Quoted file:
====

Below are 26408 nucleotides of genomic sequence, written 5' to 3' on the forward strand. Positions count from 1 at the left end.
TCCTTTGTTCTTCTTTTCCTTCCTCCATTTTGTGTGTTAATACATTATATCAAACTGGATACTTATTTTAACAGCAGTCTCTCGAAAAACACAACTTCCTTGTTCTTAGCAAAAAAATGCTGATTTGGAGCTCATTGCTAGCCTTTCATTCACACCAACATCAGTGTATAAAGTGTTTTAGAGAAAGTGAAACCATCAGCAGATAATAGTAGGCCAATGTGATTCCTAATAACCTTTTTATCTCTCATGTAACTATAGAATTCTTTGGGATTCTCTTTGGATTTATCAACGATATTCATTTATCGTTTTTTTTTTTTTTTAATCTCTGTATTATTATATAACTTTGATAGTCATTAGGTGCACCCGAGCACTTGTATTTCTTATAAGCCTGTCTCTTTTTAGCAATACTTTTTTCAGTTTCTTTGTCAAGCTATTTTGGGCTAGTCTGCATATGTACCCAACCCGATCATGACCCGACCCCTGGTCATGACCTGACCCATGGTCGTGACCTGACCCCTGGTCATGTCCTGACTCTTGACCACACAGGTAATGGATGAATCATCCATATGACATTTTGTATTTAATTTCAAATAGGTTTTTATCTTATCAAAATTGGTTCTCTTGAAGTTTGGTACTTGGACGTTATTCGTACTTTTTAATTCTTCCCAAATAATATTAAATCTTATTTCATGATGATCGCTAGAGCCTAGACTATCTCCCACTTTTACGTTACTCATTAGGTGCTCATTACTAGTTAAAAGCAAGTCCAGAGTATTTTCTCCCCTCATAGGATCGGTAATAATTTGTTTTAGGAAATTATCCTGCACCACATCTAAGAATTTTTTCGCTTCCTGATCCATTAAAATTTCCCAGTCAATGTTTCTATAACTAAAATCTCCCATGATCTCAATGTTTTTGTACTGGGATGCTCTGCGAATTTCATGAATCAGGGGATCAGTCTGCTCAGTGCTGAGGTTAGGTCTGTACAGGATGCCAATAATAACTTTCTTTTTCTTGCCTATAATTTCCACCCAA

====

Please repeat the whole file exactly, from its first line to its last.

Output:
Below are 26408 nucleotides of genomic sequence, written 5' to 3' on the forward strand. Positions count from 1 at the left end.
TCCTTTGTTCTTCTTTTCCTTCCTCCATTTTGTGTGTTAATACATTATATCAAACTGGATACTTATTTTAACAGCAGTCTCTCGAAAAACACAACTTCCTTGTTCTTAGCAAAAAAATGCTGATTTGGAGCTCATTGCTAGCCTTTCATTCACACCAACATCAGTGTATAAAGTGTTTTAGAGAAAGTGAAACCATCAGCAGATAATAGTAGGCCAATGTGATTCCTAATAACCTTTTTATCTCTCATGTAACTATAGAATTCTTTGGGATTCTCTTTGGATTTATCAACGATATTCATTTATCGTTTTTTTTTTTTTTTAATCTCTGTATTATTATATAACTTTGATAGTCATTAGGTGCACCCGAGCACTTGTATTTCTTATAAGCCTGTCTCTTTTTAGCAATACTTTTTTCAGTTTCTTTGTCAAGCTATTTTGGGCTAGTCTGCATATGTACCCAACCCGATCATGACCCGACCCCTGGTCATGACCTGACCCATGGTCGTGACCTGACCCCTGGTCATGTCCTGACTCTTGACCACACAGGTAATGGATGAATCATCCATATGACATTTTGTATTTAATTTCAAATAGGTTTTTATCTTATCAAAATTGGTTCTCTTGAAGTTTGGTACTTGGACGTTATTCGTACTTTTTAATTCTTCCCAAATAATATTAAATCTTATTTCATGATGATCGCTAGAGCCTAGACTATCTCCCACTTTTACGTTACTCATTAGGTGCTCATTACTAGTTAAAAGCAAGTCCAGAGTATTTTCTCCCCTCATAGGATCGGTAATAATTTGTTTTAGGAAATTATCCTGCACCACATCTAAGAATTTTTTCGCTTCCTGATCCATTAAAATTTCCCAGTCAATGTTTCTATAACTAAAATCTCCCATGATCTCAATGTTTTTGTACTGGGATGCTCTGCGAATTTCATGAATCAGGGGATCAGTCTGCTCAGTGCTGAGGTTAGGTCTGTACAGGATGCCAATAATAACTTTCTTTTTCTTGCCTATAATTTCCACCCAA